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date: 05 March 2021

Grant, Williamfree

(1839–1923)
  • H. C. G. Matthew

Grant, William (1839–1923), distiller, was born on 19 December 1839 in Conval Street, Dufftown, the son of William Grant, master tailor (known as Old Waterloo), and his second wife, Elizabeth, née Reid. At the age of seven, Grant was receiving payment as a cattle herder, and combined his work with attendance at the village school at Mortlach, near Dufftown. He was then apprenticed to a shoemaker and, aged twenty, married Elizabeth, daughter of John Duncan, a cattle dealer in Dufftown, and his wife, Margaret, née Grant, a labourer. After a period as a clerk to the Tininver lime works at Crachie, Grant in September 1866 became bookkeeper at Mortlach distillery near Dufftown. An active volunteer and freemason, and precentor in the Dufftown Free Church, Grant became a person of standing in the locality. For thirty years he saved to start his own distillery, which he eventually began building in 1886 at Glenfiddich, near Dufftown, using water from Dubh's Well. Initially, old equipment was used, cheaply bought from the nearby Cardow distillery, and labour was mainly provided by Grant's wife and their eight children. The temporary destruction (by fire) of the nearby Glenlivet distillery gave Grant the break he needed. He soon built a second distillery at Balvenie. In north-east Scotland, Glenfiddich was widely sold as a five-year-old whisky. Grant took advantage of the bankruptcy in 1898 of the Pattison family (the largest whisky wholesalers) to establish a base in Glasgow, sending his son Charles and his son-in-law Charles Gordon to sell a rapidly expanding number of blends (including Grant's Standfast).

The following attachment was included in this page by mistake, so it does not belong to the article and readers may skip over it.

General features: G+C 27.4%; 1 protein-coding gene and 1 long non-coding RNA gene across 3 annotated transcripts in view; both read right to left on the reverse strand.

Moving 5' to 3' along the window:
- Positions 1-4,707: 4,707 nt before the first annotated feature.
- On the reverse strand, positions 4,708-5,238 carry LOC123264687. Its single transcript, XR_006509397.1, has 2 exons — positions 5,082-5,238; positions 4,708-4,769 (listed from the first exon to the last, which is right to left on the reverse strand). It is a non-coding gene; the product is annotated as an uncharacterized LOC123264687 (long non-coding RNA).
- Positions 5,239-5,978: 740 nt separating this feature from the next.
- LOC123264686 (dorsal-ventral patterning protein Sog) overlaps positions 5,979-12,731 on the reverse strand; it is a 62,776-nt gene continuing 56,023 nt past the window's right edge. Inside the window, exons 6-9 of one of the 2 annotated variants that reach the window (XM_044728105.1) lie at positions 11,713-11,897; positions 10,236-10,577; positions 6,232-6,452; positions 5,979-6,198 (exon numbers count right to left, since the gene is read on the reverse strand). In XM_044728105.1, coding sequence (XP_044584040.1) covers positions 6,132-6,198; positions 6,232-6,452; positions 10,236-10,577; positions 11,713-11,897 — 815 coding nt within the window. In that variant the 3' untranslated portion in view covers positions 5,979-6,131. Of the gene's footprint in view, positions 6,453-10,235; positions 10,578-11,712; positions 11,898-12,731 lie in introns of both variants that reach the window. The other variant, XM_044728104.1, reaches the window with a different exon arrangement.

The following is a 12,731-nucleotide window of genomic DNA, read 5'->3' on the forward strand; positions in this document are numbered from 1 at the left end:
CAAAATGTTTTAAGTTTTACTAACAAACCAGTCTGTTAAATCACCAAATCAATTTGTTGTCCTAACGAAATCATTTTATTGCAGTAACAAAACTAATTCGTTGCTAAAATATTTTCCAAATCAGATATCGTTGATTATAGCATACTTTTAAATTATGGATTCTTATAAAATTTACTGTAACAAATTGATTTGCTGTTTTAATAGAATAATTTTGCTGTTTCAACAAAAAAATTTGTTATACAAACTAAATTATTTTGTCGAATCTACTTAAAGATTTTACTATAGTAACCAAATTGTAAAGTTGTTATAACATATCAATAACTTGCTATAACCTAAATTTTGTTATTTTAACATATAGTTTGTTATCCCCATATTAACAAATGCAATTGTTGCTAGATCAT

In 1900 Grant suffered a severe stroke; in 1907 he began to lose his sight, and soon he was blind—his unmarried daughter, Meta, acting as his amanuensis. In 1903 he established the limited liability company of William Grant & Sons. With the Glasgow office showing a loss, Grant decided to export. His son John opened the Canadian business; Lord Strathcona, the governor-general and a distant relative, assisted with letters of introduction. By 1914 the company was trading in most countries of the British empire, and in Japan, the Philippines, and the USA, with over sixty agencies in thirty countries. From 1964 Glenfiddich was sold in its famous triangular bottle—the archetype of modern single-malt whiskies. Grant died from senile decay on 5 January 1923 at Balvenie House, Mortlach, and was buried in Mortlach churchyard.

Sources

  • F. Collinson, The life and times of William Grant (1979)
  • M. S. Moss and J. R. Hume, The making of Scotch whisky (1981)
  • m. cert.
  • d. cert.

Likenesses

  • photographs, repro. in Collinson, Life and times

Wealth at Death

£65,153 4s. 4d.: confirmation, 19 March 1923, CCI